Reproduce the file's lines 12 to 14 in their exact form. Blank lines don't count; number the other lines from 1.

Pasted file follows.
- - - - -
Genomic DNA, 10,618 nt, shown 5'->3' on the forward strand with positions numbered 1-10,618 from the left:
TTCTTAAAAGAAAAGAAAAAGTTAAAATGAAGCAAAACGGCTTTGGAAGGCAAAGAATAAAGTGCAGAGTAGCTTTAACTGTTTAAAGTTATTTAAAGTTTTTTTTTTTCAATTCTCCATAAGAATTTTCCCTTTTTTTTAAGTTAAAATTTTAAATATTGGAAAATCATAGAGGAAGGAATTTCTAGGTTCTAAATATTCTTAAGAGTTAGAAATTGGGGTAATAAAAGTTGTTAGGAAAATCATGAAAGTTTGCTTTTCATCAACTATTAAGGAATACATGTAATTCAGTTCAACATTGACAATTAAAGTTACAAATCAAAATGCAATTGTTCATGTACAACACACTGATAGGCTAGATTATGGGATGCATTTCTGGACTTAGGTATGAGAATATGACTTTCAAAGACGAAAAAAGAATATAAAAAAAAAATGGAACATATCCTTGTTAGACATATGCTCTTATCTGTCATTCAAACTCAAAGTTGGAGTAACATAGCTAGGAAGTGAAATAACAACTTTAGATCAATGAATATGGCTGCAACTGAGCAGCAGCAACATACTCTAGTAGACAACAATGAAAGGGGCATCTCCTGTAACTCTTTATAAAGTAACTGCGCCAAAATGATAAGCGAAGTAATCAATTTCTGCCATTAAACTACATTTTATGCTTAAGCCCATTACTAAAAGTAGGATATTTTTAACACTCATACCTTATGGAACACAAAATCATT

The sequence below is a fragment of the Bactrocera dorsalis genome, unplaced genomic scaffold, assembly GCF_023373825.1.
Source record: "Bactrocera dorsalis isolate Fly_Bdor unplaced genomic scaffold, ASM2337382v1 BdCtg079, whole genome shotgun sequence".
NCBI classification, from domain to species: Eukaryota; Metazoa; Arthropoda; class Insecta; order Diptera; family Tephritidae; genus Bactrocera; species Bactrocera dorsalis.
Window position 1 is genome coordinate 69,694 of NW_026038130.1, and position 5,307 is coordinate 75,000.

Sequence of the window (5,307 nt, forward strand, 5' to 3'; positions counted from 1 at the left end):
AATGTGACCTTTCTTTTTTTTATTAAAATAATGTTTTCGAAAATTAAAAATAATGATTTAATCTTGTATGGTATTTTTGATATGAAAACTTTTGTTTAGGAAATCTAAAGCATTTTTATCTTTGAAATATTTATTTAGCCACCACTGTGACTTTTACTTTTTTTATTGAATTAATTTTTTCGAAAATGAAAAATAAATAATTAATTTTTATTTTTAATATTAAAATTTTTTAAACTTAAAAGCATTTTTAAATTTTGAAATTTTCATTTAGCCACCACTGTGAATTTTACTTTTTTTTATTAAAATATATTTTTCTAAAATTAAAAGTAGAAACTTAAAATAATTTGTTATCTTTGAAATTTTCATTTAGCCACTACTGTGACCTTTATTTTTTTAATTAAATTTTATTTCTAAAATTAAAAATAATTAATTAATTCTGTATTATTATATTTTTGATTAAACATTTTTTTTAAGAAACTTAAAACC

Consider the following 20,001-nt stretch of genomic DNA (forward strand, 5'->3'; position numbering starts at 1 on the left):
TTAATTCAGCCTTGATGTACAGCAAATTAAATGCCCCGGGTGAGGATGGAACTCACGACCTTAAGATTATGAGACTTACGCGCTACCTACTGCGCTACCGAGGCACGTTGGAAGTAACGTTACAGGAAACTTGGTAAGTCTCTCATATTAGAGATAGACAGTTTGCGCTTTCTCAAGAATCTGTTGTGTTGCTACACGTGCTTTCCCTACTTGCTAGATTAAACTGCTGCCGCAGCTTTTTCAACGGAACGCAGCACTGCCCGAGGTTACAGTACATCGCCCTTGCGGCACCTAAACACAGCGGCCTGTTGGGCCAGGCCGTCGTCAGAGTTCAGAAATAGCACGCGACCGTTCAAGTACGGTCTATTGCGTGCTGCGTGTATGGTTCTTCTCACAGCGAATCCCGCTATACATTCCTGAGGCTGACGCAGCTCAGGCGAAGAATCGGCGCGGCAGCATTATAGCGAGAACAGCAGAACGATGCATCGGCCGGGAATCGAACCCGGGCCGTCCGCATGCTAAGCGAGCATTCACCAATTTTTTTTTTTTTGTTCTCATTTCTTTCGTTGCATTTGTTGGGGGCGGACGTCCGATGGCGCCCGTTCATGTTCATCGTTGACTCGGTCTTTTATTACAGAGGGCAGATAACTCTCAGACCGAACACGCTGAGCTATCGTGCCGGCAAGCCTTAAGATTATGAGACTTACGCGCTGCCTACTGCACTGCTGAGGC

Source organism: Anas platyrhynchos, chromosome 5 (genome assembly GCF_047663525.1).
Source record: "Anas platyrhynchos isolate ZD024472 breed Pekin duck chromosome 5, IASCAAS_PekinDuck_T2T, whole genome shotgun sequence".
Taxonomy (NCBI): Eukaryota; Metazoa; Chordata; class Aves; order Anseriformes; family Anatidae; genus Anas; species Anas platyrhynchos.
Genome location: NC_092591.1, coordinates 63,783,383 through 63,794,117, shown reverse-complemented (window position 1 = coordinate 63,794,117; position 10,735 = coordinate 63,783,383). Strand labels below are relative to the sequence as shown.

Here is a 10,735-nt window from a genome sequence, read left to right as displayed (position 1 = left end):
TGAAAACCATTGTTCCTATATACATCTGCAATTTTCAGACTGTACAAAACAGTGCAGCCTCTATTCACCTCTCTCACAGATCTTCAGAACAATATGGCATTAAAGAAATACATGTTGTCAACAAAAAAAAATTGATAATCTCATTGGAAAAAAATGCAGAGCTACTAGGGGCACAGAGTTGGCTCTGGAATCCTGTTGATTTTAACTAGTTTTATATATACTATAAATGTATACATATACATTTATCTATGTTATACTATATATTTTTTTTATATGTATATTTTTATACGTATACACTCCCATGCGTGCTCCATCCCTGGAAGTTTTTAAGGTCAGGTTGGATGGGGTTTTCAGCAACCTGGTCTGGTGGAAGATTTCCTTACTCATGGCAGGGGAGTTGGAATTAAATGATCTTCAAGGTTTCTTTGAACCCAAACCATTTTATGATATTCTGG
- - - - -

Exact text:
Source record: "Anas platyrhynchos isolate ZD024472 breed Pekin duck chromosome 5, IASCAAS_PekinDuck_T2T, whole genome shotgun sequence".
Taxonomy (NCBI): Eukaryota; Metazoa; Chordata; class Aves; order Anseriformes; family Anatidae; genus Anas; species Anas platyrhynchos.
Genome location: NC_092591.1, coordinates 63,783,383 through 63,794,117, shown reverse-complemented (window position 1 = coordinate 63,794,117; position 10,735 = coordinate 63,783,383). Strand labels below are relative to the sequence as shown.